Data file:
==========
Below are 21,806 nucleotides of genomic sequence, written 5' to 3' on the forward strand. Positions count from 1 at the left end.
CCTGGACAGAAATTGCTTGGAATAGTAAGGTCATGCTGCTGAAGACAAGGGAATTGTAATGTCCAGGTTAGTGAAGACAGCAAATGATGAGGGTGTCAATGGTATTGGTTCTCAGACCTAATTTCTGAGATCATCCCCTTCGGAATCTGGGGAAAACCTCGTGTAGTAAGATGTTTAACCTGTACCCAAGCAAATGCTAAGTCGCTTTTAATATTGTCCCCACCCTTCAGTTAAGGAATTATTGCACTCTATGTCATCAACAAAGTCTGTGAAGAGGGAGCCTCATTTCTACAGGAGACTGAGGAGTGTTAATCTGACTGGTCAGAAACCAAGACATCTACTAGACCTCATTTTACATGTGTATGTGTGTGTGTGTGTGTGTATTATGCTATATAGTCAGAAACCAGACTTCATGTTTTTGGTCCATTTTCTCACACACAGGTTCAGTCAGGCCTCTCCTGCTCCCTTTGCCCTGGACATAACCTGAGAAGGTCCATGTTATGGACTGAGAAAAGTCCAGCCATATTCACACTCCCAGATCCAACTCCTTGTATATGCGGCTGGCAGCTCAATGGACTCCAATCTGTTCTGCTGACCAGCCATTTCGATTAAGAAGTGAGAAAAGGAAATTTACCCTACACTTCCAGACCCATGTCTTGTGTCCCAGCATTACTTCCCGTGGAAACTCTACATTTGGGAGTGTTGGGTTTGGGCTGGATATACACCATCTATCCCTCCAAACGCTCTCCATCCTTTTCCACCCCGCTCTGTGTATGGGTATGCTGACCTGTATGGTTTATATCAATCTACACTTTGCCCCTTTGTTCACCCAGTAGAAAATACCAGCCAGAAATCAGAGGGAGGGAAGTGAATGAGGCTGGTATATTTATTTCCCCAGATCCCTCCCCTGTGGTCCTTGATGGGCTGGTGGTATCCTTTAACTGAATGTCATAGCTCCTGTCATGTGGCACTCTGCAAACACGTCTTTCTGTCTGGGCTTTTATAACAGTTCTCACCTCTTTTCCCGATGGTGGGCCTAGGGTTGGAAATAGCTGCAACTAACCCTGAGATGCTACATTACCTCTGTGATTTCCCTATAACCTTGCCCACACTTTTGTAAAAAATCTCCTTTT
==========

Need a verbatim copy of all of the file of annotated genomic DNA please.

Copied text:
Below are 21,806 nucleotides of genomic sequence, written 5' to 3' on the forward strand. Positions count from 1 at the left end.
CCTGGACAGAAATTGCTTGGAATAGTAAGGTCATGCTGCTGAAGACAAGGGAATTGTAATGTCCAGGTTAGTGAAGACAGCAAATGATGAGGGTGTCAATGGTATTGGTTCTCAGACCTAATTTCTGAGATCATCCCCTTCGGAATCTGGGGAAAACCTCGTGTAGTAAGATGTTTAACCTGTACCCAAGCAAATGCTAAGTCGCTTTTAATATTGTCCCCACCCTTCAGTTAAGGAATTATTGCACTCTATGTCATCAACAAAGTCTGTGAAGAGGGAGCCTCATTTCTACAGGAGACTGAGGAGTGTTAATCTGACTGGTCAGAAACCAAGACATCTACTAGACCTCATTTTACATGTGTATGTGTGTGTGTGTGTGTGTATTATGCTATATAGTCAGAAACCAGACTTCATGTTTTTGGTCCATTTTCTCACACACAGGTTCAGTCAGGCCTCTCCTGCTCCCTTTGCCCTGGACATAACCTGAGAAGGTCCATGTTATGGACTGAGAAAAGTCCAGCCATATTCACACTCCCAGATCCAACTCCTTGTATATGCGGCTGGCAGCTCAATGGACTCCAATCTGTTCTGCTGACCAGCCATTTCGATTAAGAAGTGAGAAAAGGAAATTTACCCTACACTTCCAGACCCATGTCTTGTGTCCCAGCATTACTTCCCGTGGAAACTCTACATTTGGGAGTGTTGGGTTTGGGCTGGATATACACCATCTATCCCTCCAAACGCTCTCCATCCTTTTCCACCCCGCTCTGTGTATGGGTATGCTGACCTGTATGGTTTATATCAATCTACACTTTGCCCCTTTGTTCACCCAGTAGAAAATACCAGCCAGAAATCAGAGGGAGGGAAGTGAATGAGGCTGGTATATTTATTTCCCCAGATCCCTCCCCTGTGGTCCTTGATGGGCTGGTGGTATCCTTTAACTGAATGTCATAGCTCCTGTCATGTGGCACTCTGCAAACACGTCTTTCTGTCTGGGCTTTTATAACAGTTCTCACCTCTTTTCCCGATGGTGGGCCTAGGGTTGGAAATAGCTGCAACTAACCCTGAGATGCTACATTACCTCTGTGATTTCCCTATAACCTTGCCCACACTTTTGTAAAAAATCTCCTTTT